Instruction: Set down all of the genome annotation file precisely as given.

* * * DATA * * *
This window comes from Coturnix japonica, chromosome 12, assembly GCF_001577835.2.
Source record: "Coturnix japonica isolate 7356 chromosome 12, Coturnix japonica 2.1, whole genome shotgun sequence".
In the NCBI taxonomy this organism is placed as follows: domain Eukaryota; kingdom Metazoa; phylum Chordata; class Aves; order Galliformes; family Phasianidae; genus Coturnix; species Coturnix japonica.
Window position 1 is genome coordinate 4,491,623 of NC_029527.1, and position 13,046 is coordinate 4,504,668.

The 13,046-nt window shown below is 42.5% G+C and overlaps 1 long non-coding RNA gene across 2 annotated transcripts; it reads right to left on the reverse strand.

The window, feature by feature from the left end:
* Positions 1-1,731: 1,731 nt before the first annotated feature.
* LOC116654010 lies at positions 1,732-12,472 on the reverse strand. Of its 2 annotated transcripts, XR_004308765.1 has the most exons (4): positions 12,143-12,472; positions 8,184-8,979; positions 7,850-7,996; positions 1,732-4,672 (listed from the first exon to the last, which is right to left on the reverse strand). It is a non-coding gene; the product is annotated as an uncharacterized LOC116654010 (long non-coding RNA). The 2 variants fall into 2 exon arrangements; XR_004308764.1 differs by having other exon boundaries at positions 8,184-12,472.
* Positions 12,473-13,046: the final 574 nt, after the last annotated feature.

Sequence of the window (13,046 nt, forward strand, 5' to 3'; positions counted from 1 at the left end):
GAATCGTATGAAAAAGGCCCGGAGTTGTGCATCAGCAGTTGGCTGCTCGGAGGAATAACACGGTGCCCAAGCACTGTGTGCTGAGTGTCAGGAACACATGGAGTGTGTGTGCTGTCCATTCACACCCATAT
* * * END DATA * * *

This window comes from Coturnix japonica, chromosome 12, assembly GCF_001577835.2.
Source record: "Coturnix japonica isolate 7356 chromosome 12, Coturnix japonica 2.1, whole genome shotgun sequence".
In the NCBI taxonomy this organism is placed as follows: domain Eukaryota; kingdom Metazoa; phylum Chordata; class Aves; order Galliformes; family Phasianidae; genus Coturnix; species Coturnix japonica.
Window position 1 is genome coordinate 4,491,623 of NC_029527.1, and position 13,046 is coordinate 4,504,668.

The 13,046-nt window shown below is 42.5% G+C and overlaps 1 long non-coding RNA gene across 2 annotated transcripts; it reads right to left on the reverse strand.

The window, feature by feature from the left end:
* Positions 1-1,731: 1,731 nt before the first annotated feature.
* LOC116654010 lies at positions 1,732-12,472 on the reverse strand. Of its 2 annotated transcripts, XR_004308765.1 has the most exons (4): positions 12,143-12,472; positions 8,184-8,979; positions 7,850-7,996; positions 1,732-4,672 (listed from the first exon to the last, which is right to left on the reverse strand). It is a non-coding gene; the product is annotated as an uncharacterized LOC116654010 (long non-coding RNA). The 2 variants fall into 2 exon arrangements; XR_004308764.1 differs by having other exon boundaries at positions 8,184-12,472.
* Positions 12,473-13,046: the final 574 nt, after the last annotated feature.

Sequence of the window (13,046 nt, forward strand, 5' to 3'; positions counted from 1 at the left end):
GAATCGTATGAAAAAGGCCCGGAGTTGTGCATCAGCAGTTGGCTGCTCGGAGGAATAACACGGTGCCCAAGCACTGTGTGCTGAGTGTCAGGAACACATGGAGTGTGTGTGCTGTCCATTCACACCCATAT